We recently received an email from a reporter from a national health magazine. I would like to share with you my responses to the questions.

I am writing a short article about memory supplements. I see you have written a book on the topic called Mind Boosters and have a strong background in supplements, so I was hoping you would have some time to answer a few questions.

Q.  There are so many memory supplements on the market now. How would a man or woman start to sift through the options and find one that may benefit? Are there certain things you can suggest to look out for?

A.  It is not possible to predict which nutrient, herb, or combination formula, will be effective until one takes the supplement for a few days or a couple of weeks. There are quite a number of supplements that are worth trying including acetyl l-carnitine, ginkgo biloba, DMAE, trimethylglycine, vinpocetine, fish oils, choline, cdp-choline, and bacopa monnieri. A popular combination formula is Mind Power Rx which has a small amount of more than a dozen brain nutrients and herbs. One option is to buy three of four of these supplements. Then, each morning, for a period of one week, take one capsule of a particular supplement. Next, take 3 or 4 days off and resume your experiment with a different supplement for a week. After you have experimented with each supplement you have purchased, you will have a better idea which one, or which ones, work for you. I am not aware of any other way to determine which product will be effective for any one person without actually trying it. Note: Some of these supplements are potent, so if you are over the age of 50, or are taking hormones, medications, or other supplements, discuss with your health care provider who may suggest you begin with half a capsule or a tablet rather than the full dose.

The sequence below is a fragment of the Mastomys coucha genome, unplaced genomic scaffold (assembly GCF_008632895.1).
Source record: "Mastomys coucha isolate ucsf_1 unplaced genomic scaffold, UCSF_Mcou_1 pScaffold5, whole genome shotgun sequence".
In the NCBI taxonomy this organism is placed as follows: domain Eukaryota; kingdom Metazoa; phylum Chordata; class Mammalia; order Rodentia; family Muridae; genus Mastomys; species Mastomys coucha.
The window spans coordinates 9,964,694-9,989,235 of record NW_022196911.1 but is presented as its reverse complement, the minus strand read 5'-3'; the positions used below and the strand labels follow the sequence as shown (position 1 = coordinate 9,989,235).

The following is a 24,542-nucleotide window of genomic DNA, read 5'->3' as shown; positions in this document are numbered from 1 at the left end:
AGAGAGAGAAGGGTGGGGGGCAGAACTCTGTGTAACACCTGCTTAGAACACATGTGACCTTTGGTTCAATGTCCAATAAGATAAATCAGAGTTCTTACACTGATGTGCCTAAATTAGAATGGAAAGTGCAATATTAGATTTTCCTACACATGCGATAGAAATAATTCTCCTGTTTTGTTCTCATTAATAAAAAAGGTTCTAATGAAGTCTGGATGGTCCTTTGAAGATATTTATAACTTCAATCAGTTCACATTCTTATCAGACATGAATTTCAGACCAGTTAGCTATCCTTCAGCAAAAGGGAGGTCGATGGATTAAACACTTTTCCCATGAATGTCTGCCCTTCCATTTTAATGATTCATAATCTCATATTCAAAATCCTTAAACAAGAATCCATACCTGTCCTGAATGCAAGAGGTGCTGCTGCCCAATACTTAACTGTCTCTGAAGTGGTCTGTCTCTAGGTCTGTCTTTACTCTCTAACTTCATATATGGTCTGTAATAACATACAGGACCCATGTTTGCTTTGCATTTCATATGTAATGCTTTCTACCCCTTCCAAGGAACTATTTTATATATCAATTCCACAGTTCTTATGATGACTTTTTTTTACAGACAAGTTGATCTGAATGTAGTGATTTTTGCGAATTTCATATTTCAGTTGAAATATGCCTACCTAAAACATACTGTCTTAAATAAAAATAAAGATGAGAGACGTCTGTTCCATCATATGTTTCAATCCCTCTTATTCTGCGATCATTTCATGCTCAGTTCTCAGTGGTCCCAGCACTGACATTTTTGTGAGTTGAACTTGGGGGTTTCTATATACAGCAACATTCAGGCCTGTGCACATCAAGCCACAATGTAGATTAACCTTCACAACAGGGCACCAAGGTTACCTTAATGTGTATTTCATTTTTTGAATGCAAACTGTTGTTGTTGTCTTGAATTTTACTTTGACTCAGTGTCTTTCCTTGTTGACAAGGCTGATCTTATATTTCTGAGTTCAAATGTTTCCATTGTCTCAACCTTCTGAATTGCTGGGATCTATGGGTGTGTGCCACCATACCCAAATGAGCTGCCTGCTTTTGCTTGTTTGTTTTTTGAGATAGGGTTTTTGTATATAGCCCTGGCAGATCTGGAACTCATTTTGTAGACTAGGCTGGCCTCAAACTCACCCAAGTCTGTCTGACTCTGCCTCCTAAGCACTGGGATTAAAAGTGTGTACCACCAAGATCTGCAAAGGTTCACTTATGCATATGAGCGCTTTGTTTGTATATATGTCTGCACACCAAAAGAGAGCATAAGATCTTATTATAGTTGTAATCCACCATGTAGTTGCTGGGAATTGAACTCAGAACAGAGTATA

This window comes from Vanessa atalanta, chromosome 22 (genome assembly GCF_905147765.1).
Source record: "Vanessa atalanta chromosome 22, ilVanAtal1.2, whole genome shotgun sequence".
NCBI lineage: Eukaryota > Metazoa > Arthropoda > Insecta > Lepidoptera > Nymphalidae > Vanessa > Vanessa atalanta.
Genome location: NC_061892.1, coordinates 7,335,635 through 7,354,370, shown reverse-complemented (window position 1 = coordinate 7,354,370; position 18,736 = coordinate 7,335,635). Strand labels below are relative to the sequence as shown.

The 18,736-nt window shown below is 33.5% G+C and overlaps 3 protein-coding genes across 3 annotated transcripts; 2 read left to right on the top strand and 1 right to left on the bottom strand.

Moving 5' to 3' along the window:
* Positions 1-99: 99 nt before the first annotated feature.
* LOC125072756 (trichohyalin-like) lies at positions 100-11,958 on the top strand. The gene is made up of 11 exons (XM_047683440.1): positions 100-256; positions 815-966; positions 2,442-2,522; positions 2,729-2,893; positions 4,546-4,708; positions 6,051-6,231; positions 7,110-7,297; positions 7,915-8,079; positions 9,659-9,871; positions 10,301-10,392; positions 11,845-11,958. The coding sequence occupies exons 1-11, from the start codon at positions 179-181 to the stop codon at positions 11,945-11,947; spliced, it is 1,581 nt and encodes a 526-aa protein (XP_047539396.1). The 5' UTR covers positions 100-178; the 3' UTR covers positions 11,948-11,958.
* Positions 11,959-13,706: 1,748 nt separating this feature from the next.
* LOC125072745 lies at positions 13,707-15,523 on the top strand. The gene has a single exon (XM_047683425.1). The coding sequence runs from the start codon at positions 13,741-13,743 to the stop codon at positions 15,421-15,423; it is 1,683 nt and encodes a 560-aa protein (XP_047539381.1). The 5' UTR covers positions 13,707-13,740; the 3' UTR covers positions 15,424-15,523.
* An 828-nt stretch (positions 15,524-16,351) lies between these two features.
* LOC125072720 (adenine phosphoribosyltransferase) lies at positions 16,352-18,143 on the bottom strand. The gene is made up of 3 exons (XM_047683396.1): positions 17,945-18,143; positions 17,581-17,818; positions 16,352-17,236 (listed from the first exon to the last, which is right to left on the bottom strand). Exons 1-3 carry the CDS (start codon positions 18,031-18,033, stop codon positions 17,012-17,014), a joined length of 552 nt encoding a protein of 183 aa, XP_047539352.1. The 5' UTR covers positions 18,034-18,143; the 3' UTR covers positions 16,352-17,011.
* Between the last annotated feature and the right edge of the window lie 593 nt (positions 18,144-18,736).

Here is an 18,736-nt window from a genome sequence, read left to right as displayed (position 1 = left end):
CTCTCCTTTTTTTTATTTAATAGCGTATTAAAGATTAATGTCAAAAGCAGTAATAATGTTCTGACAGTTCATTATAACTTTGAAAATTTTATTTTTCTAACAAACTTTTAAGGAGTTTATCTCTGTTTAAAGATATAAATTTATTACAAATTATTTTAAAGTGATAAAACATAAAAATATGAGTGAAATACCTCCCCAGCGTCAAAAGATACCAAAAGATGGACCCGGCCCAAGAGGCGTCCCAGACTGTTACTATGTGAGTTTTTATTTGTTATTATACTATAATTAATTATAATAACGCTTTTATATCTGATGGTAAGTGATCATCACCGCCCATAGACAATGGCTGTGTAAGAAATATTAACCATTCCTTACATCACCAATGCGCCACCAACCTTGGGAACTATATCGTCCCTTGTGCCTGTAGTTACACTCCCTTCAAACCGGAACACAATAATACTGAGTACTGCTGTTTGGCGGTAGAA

Q. I know some herbs, like ginkgo biloba, have a lot of research behind them in terms of being beneficial for improving blood flow to the brain and improving cognition in older subjects, but do you think it can be beneficial for a healthy man or woman in their 30s or 40s to take on an ongoing basis to prevent cognitive decline?

A. In my opinion, mind and memory supplements, such as ginkgo biloba and others, are best reserved for occasional use in those who are in their 30s and 40s. These supplements can be taken on days when one wishes to be more alert, focus better, and have more mental stamina. But I do not recommend non-stop daily use of these brain boosters for years or decades since we don't know the long term consequences. For more information, see www.raysahelian.com/memory.html